Since the start of the English language, there have been over a million words created and added to it. The reason for it having so many words in the lexicon (even more than Latin) is because the language has developed many synonyms. These are words that share the same meaning or have similar ones. An example would be the word “large” which is synonymous with “Titanic” and “Gigantic”. Although not the same word exactly, they have the same meaning.
Synonyms are also extremely useful when studying English language as they can sometimes make written pieces appear more sophisticated.
Nouns: names a person, place or thing
Proper noun: refers to a place or a name e.g. Mizuho, Steve
Abstract noun: refers to feelings and concepts that do not have physical forms yet still exist as a thought. e.g. Happiness, a girlfriend for Tom
Concrete noun: refers to objects that have a physical presence e.g. potato, pizza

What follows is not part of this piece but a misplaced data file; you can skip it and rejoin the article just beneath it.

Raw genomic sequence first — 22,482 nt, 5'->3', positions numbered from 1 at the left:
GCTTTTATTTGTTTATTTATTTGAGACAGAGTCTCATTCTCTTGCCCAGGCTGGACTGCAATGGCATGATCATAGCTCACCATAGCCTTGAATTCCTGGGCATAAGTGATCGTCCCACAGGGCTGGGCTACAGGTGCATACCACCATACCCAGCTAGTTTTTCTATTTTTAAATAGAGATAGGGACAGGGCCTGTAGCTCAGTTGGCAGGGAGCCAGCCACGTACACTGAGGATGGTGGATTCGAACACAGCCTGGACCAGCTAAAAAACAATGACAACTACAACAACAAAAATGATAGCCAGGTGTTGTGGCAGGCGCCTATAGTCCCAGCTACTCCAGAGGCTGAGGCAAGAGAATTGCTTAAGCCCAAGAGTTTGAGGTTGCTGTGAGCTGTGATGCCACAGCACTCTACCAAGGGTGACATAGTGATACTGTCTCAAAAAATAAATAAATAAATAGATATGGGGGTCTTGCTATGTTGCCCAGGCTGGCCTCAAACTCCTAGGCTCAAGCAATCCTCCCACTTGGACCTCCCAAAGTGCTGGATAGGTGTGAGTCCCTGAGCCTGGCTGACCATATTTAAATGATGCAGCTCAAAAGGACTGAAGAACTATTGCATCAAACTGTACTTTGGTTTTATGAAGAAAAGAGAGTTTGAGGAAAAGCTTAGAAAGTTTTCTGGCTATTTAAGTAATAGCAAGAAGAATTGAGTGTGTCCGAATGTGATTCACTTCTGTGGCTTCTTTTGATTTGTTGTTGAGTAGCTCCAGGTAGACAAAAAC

Adjectives ad adverbs: An adjective describes a noun or a pronoun and an adverb describes verbs.
Base: A basic form of an adjective or adverb, modifying another word e.g. Quick, quickly
Comparative: Comparing two instances by either adding the suffix “er” or by placing a “more” at the start e.g. He was quicker (it should be noted that the use of both is incorrect such as “More bigger”)
Superlative: Comparing more than two instances . e.g. biggest
Verbs: identify an action or state of being
Material: shows actions or events e.g. walk, crawl
Relational: Identifies properties or shows states of being e.g. am, is
Mental: shows feeling e.g. think
Verbal : shows the process of saying e.g. whisper, shout
Hypernym: Words with broader meanings such as “Flower”
Hyponym: Words with narrower meanings such as “Daisy”
Euphemism: A way of addressing a socially taboo or negative subject in a mild and indirect way
Dysphemism: Negative , unpleasant or derogatory manner of addressing an issue or event.